There is a great mistake made in many wine shops and restaurants, and it involves putting the common moniker “Champagne” on any sparkling wine. The world of sparkling wine varies greatly, so here is a nice list for you to help keep the categories straight.
Champagne is the real deal, and true Champagne only comes from one region on the planet: Champagne, France just Northeast of Paris (please get in the habit of calling Champagne “Champagne” and bubbly from other parts of the world “Sparkling Wine”). World wide demand, limited geographical growing regions, and a marginal climate all conspire and result in higher prices than other bubbly. But oh my it’s worth it. A great bottle of real Champagne is one of the best reasons to be a wine lover. The main grapes allowed are Chardonnay, Pinot Noir, and Pinot Munier. All wines are made in the ‘Traditional method’ meaning a second fermentation in the bottle, a process that takes time and skill and financial resources.
When you see the word “Cava” on the label, it refers to the geographic locations in Spain that are designated for Cava production. Because there are many Cava-designated locations throughout Spain, and more are added regularly, they have kept the supply and demand balance in check resulting in some of the best buys in the Sparkling Wine world. The best part about Cava is that, by law, it has to be produced in the same tradtional method as ‘real’ Champagne. A multitude of grapes can be used in the production.
Where Cava is the national sparkling wine of Spain, Prosecco is to Italy. The name of the grape is Prosecco, and it’s produced in the hills toward the city of Venice, in the Northeast corner. The key words to remember about Prosecco are: light, frothy, airy, and clean. The traditional use of Prosecco is to start a meal, to clean the palate, and get you ready for the evening. Over the holiday season, take the opportunity to suggest always starting with a bottle of Prosecco to help ease you into the meal.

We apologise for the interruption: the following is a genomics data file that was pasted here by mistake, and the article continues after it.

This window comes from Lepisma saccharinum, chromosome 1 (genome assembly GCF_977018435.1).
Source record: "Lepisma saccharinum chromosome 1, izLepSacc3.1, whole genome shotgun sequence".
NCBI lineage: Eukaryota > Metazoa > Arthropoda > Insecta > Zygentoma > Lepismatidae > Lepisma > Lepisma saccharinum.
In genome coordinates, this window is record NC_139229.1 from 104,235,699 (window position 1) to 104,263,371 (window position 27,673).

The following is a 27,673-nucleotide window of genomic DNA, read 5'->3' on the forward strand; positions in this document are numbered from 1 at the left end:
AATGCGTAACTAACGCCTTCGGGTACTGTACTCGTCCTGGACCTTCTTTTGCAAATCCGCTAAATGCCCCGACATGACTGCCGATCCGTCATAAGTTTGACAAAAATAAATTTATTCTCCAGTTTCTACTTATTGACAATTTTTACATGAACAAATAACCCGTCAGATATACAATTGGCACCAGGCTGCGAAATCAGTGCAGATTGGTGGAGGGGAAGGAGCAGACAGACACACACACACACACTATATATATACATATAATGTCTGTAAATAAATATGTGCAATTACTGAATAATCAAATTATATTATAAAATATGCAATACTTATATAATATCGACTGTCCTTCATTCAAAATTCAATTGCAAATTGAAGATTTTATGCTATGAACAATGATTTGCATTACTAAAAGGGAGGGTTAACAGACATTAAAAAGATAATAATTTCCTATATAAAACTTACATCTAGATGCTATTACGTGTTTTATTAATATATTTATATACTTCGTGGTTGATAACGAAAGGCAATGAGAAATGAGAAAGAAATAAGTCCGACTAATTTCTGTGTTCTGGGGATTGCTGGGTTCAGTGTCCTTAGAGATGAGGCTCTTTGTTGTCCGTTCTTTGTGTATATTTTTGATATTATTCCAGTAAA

#4: Sparkling Wine
If you are making bubbly outside of Champagne, France (be it Argentina, Tasmania, California or even Minnesota) the correct term is “Sparkling Wine.” Many times these are made in the traditional method of Champagne, but occasionally from the Charmat process, which is also how Prosecco is produced (the Charmat process, in a nutshell, is a second fermentation in a large tank instead of in the bottle).
Other terms to know:
Vintage vs. Non-Vintage (NV)
A vintage dated sparkling wine indicates the grapes came entirely from one vintage harvest, which is actually rare in the bubbly world due to the marginal climates they are grown in, plus the desire to blend to achive consistency. Most bubbly is labeled “NV” which means it comes from multiple vintages and are assembled into a master blend.
Brut vs. Extra Dry
Extra Dry is, ironically, a little bit sweet. Brut is considered dry, though in truth many wine labeled Brut have more sugar than people know — it is masked by the high acidity, the bubbles, and the usually too-cold serving temperature.
General food pairing suggestions
The wine to suggest to start an evening with is Prosecco, without any doubt. It doesn’t need any foil in terms of fat or protein, it cleans the palate, and it gets you ready for the evening. Cava is usually a bit fuller bodied and can balance with various cheese and meats (stick with Spanish selections if you want to enjoy a ‘What grows together goes together’ meal), along with simple Spanish tapas. The real deal, Champagne, or better Sparkling Wines tend to have more complexity, weight, and richness that call for richer or fried foods (deep fried is great), salty foods, goat cheese, or seafood dishes. Great Sparkling Wine is considered by many to be one of the best ‘food wines’ out there, and it’s a bit of a shame so much is consumed only in the moment of grand celebration. Encourage your guests to consider it for the meal instead of just the toast.
And never forget: “Too much of anything is bad … but too much Champagne is just right.” – Mark Twain